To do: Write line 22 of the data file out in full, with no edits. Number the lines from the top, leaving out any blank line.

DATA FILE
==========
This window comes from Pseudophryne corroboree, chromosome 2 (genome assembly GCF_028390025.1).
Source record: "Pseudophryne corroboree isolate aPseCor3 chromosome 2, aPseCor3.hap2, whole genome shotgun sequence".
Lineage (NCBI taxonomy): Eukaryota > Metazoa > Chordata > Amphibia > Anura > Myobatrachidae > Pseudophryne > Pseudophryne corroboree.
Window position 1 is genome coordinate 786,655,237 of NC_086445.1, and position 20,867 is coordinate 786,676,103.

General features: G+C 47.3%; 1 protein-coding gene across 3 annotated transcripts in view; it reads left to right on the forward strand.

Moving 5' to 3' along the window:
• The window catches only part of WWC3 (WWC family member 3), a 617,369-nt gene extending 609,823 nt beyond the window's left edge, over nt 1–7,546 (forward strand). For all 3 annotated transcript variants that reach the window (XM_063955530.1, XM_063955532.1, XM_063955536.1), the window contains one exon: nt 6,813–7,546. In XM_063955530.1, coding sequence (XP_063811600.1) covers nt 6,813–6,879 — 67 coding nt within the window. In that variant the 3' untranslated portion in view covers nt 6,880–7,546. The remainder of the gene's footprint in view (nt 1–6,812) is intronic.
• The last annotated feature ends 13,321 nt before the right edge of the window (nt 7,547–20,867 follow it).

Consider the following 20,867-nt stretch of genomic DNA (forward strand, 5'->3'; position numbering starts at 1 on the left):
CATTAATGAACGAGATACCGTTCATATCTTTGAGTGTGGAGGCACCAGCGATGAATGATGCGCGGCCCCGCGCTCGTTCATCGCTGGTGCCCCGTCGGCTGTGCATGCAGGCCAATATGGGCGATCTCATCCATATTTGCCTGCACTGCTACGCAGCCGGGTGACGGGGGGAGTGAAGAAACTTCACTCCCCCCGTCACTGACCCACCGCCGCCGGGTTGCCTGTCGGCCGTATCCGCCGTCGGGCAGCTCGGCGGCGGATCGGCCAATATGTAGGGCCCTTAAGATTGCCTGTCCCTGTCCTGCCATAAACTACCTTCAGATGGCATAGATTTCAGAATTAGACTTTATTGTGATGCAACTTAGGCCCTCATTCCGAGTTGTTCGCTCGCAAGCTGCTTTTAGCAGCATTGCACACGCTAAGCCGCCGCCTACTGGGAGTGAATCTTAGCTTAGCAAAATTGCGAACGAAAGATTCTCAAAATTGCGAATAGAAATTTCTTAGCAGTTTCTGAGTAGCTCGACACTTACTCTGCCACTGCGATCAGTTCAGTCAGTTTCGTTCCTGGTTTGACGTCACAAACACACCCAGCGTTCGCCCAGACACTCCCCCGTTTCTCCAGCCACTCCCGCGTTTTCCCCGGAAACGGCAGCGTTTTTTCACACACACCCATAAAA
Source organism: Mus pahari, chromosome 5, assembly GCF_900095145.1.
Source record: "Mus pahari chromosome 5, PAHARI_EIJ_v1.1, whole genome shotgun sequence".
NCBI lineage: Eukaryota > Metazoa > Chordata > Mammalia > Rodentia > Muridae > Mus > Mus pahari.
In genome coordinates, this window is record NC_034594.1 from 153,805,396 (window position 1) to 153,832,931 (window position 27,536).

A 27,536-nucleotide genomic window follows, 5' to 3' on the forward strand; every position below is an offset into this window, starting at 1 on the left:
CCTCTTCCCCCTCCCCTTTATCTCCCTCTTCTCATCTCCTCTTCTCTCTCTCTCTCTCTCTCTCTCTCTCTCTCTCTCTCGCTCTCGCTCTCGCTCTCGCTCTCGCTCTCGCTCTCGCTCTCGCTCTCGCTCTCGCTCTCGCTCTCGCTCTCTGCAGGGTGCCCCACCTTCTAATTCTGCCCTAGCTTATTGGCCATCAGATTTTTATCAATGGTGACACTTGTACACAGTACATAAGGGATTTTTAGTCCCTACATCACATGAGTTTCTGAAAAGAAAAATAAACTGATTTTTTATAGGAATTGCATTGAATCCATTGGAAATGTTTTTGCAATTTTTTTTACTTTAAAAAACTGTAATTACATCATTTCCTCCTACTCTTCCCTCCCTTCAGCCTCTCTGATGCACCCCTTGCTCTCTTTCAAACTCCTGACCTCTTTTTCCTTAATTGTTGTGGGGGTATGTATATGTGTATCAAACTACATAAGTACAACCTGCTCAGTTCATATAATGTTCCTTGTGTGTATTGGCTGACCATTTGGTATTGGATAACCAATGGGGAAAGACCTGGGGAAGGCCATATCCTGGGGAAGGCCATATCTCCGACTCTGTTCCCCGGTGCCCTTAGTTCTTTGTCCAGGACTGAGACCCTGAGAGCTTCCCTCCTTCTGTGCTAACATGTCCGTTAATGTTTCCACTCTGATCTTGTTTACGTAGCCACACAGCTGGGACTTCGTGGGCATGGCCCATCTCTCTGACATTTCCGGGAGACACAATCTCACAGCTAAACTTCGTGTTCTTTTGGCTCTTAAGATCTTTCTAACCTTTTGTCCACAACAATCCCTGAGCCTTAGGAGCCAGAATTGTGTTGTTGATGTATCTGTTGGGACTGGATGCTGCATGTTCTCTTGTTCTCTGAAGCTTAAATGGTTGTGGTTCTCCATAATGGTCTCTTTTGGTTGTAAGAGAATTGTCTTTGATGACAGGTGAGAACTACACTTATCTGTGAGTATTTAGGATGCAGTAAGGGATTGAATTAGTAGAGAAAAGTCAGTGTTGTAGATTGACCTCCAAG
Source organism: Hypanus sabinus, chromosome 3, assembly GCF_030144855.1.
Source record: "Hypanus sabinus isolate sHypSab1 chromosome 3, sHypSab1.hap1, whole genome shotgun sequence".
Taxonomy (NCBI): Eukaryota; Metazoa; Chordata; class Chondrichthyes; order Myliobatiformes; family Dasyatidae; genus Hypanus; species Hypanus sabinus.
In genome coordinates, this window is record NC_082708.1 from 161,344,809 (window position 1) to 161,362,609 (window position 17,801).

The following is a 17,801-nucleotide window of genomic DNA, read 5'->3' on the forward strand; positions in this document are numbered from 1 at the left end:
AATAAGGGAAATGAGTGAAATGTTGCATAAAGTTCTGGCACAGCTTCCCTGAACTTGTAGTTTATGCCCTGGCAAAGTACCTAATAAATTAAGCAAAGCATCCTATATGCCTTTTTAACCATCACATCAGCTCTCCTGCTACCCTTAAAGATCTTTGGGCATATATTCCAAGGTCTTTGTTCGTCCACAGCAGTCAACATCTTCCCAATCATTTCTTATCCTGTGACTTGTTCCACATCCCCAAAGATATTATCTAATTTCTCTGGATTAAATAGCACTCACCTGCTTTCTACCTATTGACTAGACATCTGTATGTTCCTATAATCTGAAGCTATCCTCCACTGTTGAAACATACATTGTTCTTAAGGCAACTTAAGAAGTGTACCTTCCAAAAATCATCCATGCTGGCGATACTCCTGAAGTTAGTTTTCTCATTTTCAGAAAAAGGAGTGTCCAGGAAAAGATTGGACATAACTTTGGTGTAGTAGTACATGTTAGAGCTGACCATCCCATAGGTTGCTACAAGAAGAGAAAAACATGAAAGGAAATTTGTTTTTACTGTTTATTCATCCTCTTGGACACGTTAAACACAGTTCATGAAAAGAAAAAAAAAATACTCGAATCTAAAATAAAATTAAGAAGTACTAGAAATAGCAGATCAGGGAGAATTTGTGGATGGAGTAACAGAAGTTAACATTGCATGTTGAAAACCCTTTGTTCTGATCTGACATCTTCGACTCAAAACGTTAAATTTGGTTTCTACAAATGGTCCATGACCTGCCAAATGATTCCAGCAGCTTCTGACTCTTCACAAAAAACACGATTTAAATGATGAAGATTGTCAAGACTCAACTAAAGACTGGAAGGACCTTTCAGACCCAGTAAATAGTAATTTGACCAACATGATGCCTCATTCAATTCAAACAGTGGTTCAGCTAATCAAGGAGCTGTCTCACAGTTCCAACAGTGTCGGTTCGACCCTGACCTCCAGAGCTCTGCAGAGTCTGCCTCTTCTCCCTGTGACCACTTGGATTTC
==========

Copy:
AATAAGGGAAATGAGTGAAATGTTGCATAAAGTTCTGGCACAGCTTCCCTGAACTTGTAGTTTATGCCCTGGCAAAGTACCTAATAAATTAAGCAAAGCATCCTATATGCCTTTTTAACCATCACATCAGCTCTCCTGCTACCCTTAAAGATCTTTGGGCATATATTCCAAGGTCTTTGTTCGTCCACAGCAGTCAACATCTTCCCAATCATTTCTTATCCTGTGACTTGTTCCACATCCCCAAAGATATTATCTAATTTCTCTGGATTAAATAGCACTCACCTGCTTTCTACCTATTGACTAGACATCTGTATGTTCCTATAATCTGAAGCTATCCTCCACTGTTGAAACATACATTGTTCTTAAGGCAACTTAAGAAGTGTACCTTCCAAAAATCATCCATGCTGGCGATACTCCTGAAGTTAGTTTTCTCATTTTCAGAAAAAGGAGTGTCCAGGAAAAGATTGGACATAACTTTGGTGTAGTAGTACATGTTAGAGCTGACCATCCCATAGGTTGCTACAAGAAGAGAAAAACATGAAAGGAAATTTGTTTTTACTGTTTATTCATCCTCTTGGACACGTTAAACACAGTTCATGAAAAGAAAAAAAAAATACTCGAATCTAAAATAAAATTAAGAAGTACTAGAAATAGCAGATCAGGGAGAATTTGTGGATGGAGTAACAGAAGTTAACATTGCATGTTGAAAACCCTTTGTTCTGATCTGACATCTTCGACTCAAAACGTTAAATTTGGTTTCTACAAATGGTCCATGACCTGCCAAATGATTCCAGCAGCTTCTGACTCTTCACAAAAAACACGATTTAAATGATGAAGATTGTCAAGACTCAACTAAAGACTGGAAGGACCTTTCAGACCCAGTAAATAGTAATTTGACCAACATGATGCCTCATTCAATTCAAACAGTGGTTCAGCTAATCAAGGAGCTGTCTCACAGTTCCAACAGTGTCGGTTCGACCCTGACCTCCAGAGCTCTGCAGAGTCTGCCTCTTCTCCCTGTGACCACTTGGATTTC